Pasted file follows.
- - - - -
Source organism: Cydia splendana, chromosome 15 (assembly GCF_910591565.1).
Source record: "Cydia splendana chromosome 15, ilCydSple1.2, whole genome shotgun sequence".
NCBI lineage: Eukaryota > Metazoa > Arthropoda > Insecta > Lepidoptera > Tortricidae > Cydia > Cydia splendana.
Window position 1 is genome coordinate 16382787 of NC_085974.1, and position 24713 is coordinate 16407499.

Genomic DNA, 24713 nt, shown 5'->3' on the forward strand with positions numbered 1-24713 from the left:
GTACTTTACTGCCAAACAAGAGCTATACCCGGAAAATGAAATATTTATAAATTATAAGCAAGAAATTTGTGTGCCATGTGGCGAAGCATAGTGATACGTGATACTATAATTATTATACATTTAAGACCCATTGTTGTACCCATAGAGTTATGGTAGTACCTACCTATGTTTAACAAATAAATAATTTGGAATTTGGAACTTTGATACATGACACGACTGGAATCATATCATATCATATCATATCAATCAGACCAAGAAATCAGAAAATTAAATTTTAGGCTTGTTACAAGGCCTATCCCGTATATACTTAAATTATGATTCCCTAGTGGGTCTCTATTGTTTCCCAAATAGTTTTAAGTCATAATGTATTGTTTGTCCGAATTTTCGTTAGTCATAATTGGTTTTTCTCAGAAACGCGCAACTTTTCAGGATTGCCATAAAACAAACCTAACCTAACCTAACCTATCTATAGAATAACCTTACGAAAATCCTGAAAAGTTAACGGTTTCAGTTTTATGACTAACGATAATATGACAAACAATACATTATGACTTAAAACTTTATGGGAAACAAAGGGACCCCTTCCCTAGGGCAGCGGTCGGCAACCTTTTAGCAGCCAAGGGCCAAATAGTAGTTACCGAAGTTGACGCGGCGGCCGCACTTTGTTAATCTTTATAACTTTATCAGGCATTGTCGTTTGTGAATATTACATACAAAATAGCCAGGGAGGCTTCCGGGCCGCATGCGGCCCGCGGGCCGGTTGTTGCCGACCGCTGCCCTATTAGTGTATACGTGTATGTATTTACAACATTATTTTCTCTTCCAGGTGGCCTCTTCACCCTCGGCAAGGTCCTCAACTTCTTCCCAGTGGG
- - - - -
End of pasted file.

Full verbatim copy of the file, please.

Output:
Source organism: Cydia splendana, chromosome 15 (assembly GCF_910591565.1).
Source record: "Cydia splendana chromosome 15, ilCydSple1.2, whole genome shotgun sequence".
NCBI lineage: Eukaryota > Metazoa > Arthropoda > Insecta > Lepidoptera > Tortricidae > Cydia > Cydia splendana.
Window position 1 is genome coordinate 16382787 of NC_085974.1, and position 24713 is coordinate 16407499.

Genomic DNA, 24713 nt, shown 5'->3' on the forward strand with positions numbered 1-24713 from the left:
GTACTTTACTGCCAAACAAGAGCTATACCCGGAAAATGAAATATTTATAAATTATAAGCAAGAAATTTGTGTGCCATGTGGCGAAGCATAGTGATACGTGATACTATAATTATTATACATTTAAGACCCATTGTTGTACCCATAGAGTTATGGTAGTACCTACCTATGTTTAACAAATAAATAATTTGGAATTTGGAACTTTGATACATGACACGACTGGAATCATATCATATCATATCATATCAATCAGACCAAGAAATCAGAAAATTAAATTTTAGGCTTGTTACAAGGCCTATCCCGTATATACTTAAATTATGATTCCCTAGTGGGTCTCTATTGTTTCCCAAATAGTTTTAAGTCATAATGTATTGTTTGTCCGAATTTTCGTTAGTCATAATTGGTTTTTCTCAGAAACGCGCAACTTTTCAGGATTGCCATAAAACAAACCTAACCTAACCTAACCTATCTATAGAATAACCTTACGAAAATCCTGAAAAGTTAACGGTTTCAGTTTTATGACTAACGATAATATGACAAACAATACATTATGACTTAAAACTTTATGGGAAACAAAGGGACCCCTTCCCTAGGGCAGCGGTCGGCAACCTTTTAGCAGCCAAGGGCCAAATAGTAGTTACCGAAGTTGACGCGGCGGCCGCACTTTGTTAATCTTTATAACTTTATCAGGCATTGTCGTTTGTGAATATTACATACAAAATAGCCAGGGAGGCTTCCGGGCCGCATGCGGCCCGCGGGCCGGTTGTTGCCGACCGCTGCCCTATTAGTGTATACGTGTATGTATTTACAACATTATTTTCTCTTCCAGGTGGCCTCTTCACCCTCGGCAAGGTCCTCAACTTCTTCCCAGTGGG